The news of mandatory mask wearing has taken me completely by surprise. Knowing that I’ll be fined $200 for not wearing a mask after Wednesday has made me regret continuing to panic buy toilet paper when everybody else was probably panic buying face masks.
How could I have got panic buying so wrong?
Now masks are going to be compulsory, the chances of getting one of those official-looking blue ones that Anthony Edwards used to wear on ‘ER’ are slim to none. Which means I’ll need to make my own.
Luckily, I am incredibly practical by nature and willing to face the challenge head on (no pun intended). Using Google and whatever I could find around the house, I managed to create a prototype that is so fit for purpose it could do a three minute mile. If I’m being honest, the overall effect is less ‘pandemic’ and more ‘bushranger’. But also, a fitting nod to our unique Victorian heritage.
I’m going to call it the ‘Ned Kelly pandemic mask’.
As I write, I am wearing the ‘Ned Kelly pandemic mask’. That’s despite the fact that I’m currently indoors. It’s sturdy, although a little on the heavy side, which makes entering and exiting a vehicle kind of a challenge. But, boy, do I feel safe.
In the same way that Australia has invented everything useful in the past hundred years, including wine casks, the Hills Hoist and grunge music, we also invented the first full-functioning pandemic mask. Ned Kelly was an outlaw and a surprisingly early adopter of the face covering.
Like many of us, Ned made his mask at home. It’s as good a model as any – not only will it assist to protect you from coronavirus, you can also get your mail delivered to it.
But I’m not going to bore you with a full history of Ned and the Kelly Gang. Everybody knows the story. Well, perhaps a quick recap for those that have only arrived here in the last 140 years….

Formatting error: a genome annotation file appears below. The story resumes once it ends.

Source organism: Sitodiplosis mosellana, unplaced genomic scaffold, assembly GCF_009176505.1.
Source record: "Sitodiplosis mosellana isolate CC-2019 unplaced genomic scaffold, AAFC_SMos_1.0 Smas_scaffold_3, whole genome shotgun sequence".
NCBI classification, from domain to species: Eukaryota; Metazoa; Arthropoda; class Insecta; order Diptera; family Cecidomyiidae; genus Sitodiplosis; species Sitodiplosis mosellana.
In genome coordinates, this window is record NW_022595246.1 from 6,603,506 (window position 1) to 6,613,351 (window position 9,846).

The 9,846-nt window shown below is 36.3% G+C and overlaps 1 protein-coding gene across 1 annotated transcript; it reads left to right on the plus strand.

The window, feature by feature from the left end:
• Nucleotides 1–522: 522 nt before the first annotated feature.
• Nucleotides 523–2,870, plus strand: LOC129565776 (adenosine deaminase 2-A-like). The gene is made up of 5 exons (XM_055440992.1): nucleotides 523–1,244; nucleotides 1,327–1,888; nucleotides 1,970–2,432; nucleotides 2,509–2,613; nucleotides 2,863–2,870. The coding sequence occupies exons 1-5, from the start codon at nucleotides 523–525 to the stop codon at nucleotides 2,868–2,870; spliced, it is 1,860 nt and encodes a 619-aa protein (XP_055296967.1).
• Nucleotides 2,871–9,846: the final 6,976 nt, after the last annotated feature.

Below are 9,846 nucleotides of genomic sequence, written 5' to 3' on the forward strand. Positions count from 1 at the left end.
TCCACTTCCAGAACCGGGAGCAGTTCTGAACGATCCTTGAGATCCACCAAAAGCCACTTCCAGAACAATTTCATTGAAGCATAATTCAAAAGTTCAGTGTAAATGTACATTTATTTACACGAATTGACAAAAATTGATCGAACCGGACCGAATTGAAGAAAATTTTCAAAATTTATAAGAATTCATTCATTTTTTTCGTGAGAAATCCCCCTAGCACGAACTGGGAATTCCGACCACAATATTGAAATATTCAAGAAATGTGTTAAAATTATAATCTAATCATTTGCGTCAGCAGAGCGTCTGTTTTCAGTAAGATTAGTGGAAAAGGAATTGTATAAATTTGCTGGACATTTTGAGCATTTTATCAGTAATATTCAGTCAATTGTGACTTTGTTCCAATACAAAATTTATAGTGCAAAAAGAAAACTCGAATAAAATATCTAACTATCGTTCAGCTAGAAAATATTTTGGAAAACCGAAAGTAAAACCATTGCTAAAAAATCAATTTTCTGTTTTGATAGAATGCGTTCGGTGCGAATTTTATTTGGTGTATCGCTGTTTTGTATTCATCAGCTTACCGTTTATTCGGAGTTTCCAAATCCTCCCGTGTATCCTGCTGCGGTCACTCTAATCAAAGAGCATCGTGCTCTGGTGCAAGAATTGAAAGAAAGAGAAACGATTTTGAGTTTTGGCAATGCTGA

Ned had decided to get together with a few of his friends in Glenrowan for a house-party at the local inn they had hired out on Airbnb. Well above the number of people allowed in a single dwelling under Level Three Restrictions (especially considering they had 62 hostages), the constabulary were sent in to slap Ned with a $1652 fine. Ned would have none of it, and from there it all went pear-shaped.
Unfortunately for Ned, and contrary to modern epidemiology, the thing that would eventually take him down would end up embedded in his legs, and not in his upper nasal passage. If only the police had been firing airborne virus particles and not lead bullets, Ned would still be with us today.
Ned Kelly was convicted for the crimes of murder, armed robbery, and the excessive hoarding of toilet paper. Some things never change. Although things didn’t work out for Ned, we can all enjoy the fruits of his labour.
Ned Kelly – bushranger, early adopter and Victoria’s first mask wearer. Thanks Ned.
As for me, if anybody would like to swap some masks for some toilet paper, please let me know.